We find, in LL ( on James Joyce): Stephen Dedalus, whose surname is that of the mythical maker of the labyrinth at Knossos, the royal city of ancient Crete; other fabulous gadgets; wings for himself and Icarus, his son – Stephen Dedalus, aged twenty-two…” (p.286) “ I must especially warn against seeing in Leopold Bloom’s humdrum wanderings and minor adventures on a summer day in Dublin a close parody of the Odyssey, with the adman Bloom acting the part of Odysseus, otherwise Ulysses, man of many devices and… There’s nothing more tedious than a protracted and sustained allegory based on a well-worn myth…”(288)

And then, in ADA, I, ch 13: The pleasure of suddenly discovering the right knack of topsy turvy locomotion was rather like learning to man, after many a painful and ignominious fall, those delightful gliders called Magicarpets (or ‘jikkers’) that were given a boy on his twelfth birthday in the adventurous days before the Great Reaction — and then what a breathtaking long neural caress when one became airborne for the first time and managed to skim over a haystack, a tree, a burn, a barn, while Grandfather Dedalus Veen, running with upturned face, flourished a flag and fell into the horsepond.

Now I wonder if V. Nabokov chose to reference Dedalus in ADA (we mustn’t forget his appearance in Pale Fire, too), as a parody of authors who favor allegories based on mythological creations, as a reference to those who see in Joyce’s Ulysses a parody of the Odyssey, as simply indicating James Joyce once again in Ada, or as referring to himself, in P.F ,with a parody inside another parody! *  


C.K on J.Shade’s line 810: a web of sense: Here is a passage that curiously echoes Shade’s tone at the end of Canto Three. It comes from a manuscript fragment written by Lane on May 17, 1921, on the eve of his death, after a major operation: "And if I had passed into that other land, whom would I have sought? ...Aristotle! — Ah, there would be a man to talk with! What satisfaction to see him take, like reins from between his fingers, the long ribbon of man’s life and trace it through the mystifying maze of all the wonderful adventure.... The crooked made straight. The Daedalian plan simplified by a look from above — smeared out as it were by the splotch of some master thumb that made the whole involuted, boggling thing one beautiful straight line."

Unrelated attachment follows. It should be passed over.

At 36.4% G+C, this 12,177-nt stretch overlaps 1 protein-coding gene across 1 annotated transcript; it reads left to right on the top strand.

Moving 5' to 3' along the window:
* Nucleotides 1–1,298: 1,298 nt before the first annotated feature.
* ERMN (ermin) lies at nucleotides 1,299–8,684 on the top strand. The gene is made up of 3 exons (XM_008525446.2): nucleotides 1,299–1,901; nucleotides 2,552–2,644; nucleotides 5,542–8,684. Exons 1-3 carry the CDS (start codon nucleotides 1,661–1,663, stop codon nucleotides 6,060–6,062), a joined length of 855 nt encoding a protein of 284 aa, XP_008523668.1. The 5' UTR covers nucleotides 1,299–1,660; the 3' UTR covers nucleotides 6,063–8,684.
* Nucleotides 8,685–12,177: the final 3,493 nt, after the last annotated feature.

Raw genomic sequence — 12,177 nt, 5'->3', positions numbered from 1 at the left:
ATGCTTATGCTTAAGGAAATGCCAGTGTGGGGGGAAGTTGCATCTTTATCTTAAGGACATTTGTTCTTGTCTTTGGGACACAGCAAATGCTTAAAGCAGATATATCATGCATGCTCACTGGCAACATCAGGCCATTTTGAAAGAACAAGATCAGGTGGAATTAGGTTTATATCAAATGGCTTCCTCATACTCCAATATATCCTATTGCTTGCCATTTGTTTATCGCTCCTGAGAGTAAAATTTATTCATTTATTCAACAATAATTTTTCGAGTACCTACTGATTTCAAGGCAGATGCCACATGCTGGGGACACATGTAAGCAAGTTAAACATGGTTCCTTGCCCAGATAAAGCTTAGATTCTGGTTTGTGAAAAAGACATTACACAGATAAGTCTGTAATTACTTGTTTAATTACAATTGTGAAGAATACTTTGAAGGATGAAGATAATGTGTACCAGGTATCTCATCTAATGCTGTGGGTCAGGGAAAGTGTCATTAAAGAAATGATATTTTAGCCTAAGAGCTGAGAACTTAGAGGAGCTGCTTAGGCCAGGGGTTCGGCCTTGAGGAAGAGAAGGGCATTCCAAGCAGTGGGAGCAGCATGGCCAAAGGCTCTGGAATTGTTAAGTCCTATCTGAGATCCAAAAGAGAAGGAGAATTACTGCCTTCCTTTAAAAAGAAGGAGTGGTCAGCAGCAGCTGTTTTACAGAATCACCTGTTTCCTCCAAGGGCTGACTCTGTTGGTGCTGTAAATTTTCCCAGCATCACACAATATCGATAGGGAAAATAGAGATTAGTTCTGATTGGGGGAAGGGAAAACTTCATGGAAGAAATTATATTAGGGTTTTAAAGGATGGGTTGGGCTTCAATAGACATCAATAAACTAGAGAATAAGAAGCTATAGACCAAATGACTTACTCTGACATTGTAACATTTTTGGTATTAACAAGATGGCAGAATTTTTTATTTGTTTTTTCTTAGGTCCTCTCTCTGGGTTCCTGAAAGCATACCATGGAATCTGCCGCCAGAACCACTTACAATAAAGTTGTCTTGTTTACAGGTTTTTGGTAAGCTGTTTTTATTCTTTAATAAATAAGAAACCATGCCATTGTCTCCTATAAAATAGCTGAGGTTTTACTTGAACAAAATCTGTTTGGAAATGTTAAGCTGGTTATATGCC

NB: The Daedalian labyrinth in the convolutions of the thumbprints is implicit in here.
VN apparently accepted PF’s translator’s choice for the French, from “link and bobolink” to a “lien daedalien” (here quoting from memory, no checking into the French) However, the project of undoing the meanders of a labyrinth to obtain clarity was not John Shade’s, of course!, but Lane’s. The author, here, is mocking C.Kinbote…

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